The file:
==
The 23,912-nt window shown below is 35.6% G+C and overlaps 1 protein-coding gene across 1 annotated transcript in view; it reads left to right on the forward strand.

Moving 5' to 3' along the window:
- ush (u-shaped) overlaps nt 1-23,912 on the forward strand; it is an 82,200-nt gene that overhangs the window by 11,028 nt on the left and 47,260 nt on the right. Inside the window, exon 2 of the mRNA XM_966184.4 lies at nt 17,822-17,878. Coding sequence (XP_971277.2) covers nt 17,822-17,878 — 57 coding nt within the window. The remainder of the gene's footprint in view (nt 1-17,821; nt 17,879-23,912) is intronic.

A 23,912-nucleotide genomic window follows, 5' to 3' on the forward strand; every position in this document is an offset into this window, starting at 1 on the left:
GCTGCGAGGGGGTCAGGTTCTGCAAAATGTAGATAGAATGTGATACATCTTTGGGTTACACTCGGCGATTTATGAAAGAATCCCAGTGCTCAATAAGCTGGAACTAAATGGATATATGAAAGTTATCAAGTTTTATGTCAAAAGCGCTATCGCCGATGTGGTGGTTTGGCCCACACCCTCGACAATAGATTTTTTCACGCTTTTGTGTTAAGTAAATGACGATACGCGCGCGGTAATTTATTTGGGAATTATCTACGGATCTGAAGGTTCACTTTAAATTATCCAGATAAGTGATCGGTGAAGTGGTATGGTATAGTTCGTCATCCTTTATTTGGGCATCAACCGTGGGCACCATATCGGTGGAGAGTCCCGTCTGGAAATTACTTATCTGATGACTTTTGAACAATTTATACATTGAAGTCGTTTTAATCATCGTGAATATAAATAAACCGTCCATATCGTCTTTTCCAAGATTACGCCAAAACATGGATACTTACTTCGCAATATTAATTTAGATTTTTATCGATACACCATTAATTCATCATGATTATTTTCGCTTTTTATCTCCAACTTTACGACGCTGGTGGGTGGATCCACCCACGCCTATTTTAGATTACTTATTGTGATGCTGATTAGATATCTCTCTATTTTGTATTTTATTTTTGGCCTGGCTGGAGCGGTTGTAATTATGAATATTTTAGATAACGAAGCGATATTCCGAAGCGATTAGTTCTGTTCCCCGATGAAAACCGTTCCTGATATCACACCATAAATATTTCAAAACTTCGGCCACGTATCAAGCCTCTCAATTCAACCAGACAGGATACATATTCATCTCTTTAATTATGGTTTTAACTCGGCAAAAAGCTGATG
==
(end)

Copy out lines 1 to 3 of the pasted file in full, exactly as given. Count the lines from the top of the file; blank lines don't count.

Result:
The 23,912-nt window shown below is 35.6% G+C and overlaps 1 protein-coding gene across 1 annotated transcript in view; it reads left to right on the forward strand.

Moving 5' to 3' along the window:
- ush (u-shaped) overlaps nt 1-23,912 on the forward strand; it is an 82,200-nt gene that overhangs the window by 11,028 nt on the left and 47,260 nt on the right. Inside the window, exon 2 of the mRNA XM_966184.4 lies at nt 17,822-17,878. Coding sequence (XP_971277.2) covers nt 17,822-17,878 — 57 coding nt within the window. The remainder of the gene's footprint in view (nt 1-17,821; nt 17,879-23,912) is intronic.